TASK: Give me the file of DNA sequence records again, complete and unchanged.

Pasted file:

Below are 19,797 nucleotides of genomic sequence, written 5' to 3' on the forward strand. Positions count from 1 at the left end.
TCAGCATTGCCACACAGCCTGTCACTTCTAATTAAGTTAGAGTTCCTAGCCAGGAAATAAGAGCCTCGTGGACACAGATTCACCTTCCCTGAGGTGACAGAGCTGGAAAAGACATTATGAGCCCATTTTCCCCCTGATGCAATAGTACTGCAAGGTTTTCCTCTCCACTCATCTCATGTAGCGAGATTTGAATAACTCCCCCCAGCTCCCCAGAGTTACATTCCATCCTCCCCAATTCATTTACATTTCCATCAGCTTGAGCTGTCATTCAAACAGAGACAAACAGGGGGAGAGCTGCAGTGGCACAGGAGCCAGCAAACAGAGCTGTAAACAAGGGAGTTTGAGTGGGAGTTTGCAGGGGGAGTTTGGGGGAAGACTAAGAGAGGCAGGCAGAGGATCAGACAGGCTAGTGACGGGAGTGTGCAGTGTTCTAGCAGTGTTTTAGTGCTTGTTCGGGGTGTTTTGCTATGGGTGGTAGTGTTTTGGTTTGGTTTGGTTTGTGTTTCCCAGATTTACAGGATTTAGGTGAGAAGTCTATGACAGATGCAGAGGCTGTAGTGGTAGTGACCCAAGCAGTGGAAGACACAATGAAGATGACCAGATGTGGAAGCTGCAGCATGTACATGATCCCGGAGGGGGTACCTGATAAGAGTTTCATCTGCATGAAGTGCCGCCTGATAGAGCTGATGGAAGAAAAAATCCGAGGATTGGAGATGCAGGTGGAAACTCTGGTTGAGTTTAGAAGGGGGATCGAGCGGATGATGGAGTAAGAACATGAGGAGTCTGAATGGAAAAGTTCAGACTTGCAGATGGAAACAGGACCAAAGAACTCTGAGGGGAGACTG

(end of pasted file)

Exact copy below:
Below are 19,797 nucleotides of genomic sequence, written 5' to 3' on the forward strand. Positions count from 1 at the left end.
TCAGCATTGCCACACAGCCTGTCACTTCTAATTAAGTTAGAGTTCCTAGCCAGGAAATAAGAGCCTCGTGGACACAGATTCACCTTCCCTGAGGTGACAGAGCTGGAAAAGACATTATGAGCCCATTTTCCCCCTGATGCAATAGTACTGCAAGGTTTTCCTCTCCACTCATCTCATGTAGCGAGATTTGAATAACTCCCCCCAGCTCCCCAGAGTTACATTCCATCCTCCCCAATTCATTTACATTTCCATCAGCTTGAGCTGTCATTCAAACAGAGACAAACAGGGGGAGAGCTGCAGTGGCACAGGAGCCAGCAAACAGAGCTGTAAACAAGGGAGTTTGAGTGGGAGTTTGCAGGGGGAGTTTGGGGGAAGACTAAGAGAGGCAGGCAGAGGATCAGACAGGCTAGTGACGGGAGTGTGCAGTGTTCTAGCAGTGTTTTAGTGCTTGTTCGGGGTGTTTTGCTATGGGTGGTAGTGTTTTGGTTTGGTTTGGTTTGTGTTTCCCAGATTTACAGGATTTAGGTGAGAAGTCTATGACAGATGCAGAGGCTGTAGTGGTAGTGACCCAAGCAGTGGAAGACACAATGAAGATGACCAGATGTGGAAGCTGCAGCATGTACATGATCCCGGAGGGGGTACCTGATAAGAGTTTCATCTGCATGAAGTGCCGCCTGATAGAGCTGATGGAAGAAAAAATCCGAGGATTGGAGATGCAGGTGGAAACTCTGGTTGAGTTTAGAAGGGGGATCGAGCGGATGATGGAGTAAGAACATGAGGAGTCTGAATGGAAAAGTTCAGACTTGCAGATGGAAACAGGACCAAAGAACTCTGAGGGGAGACTG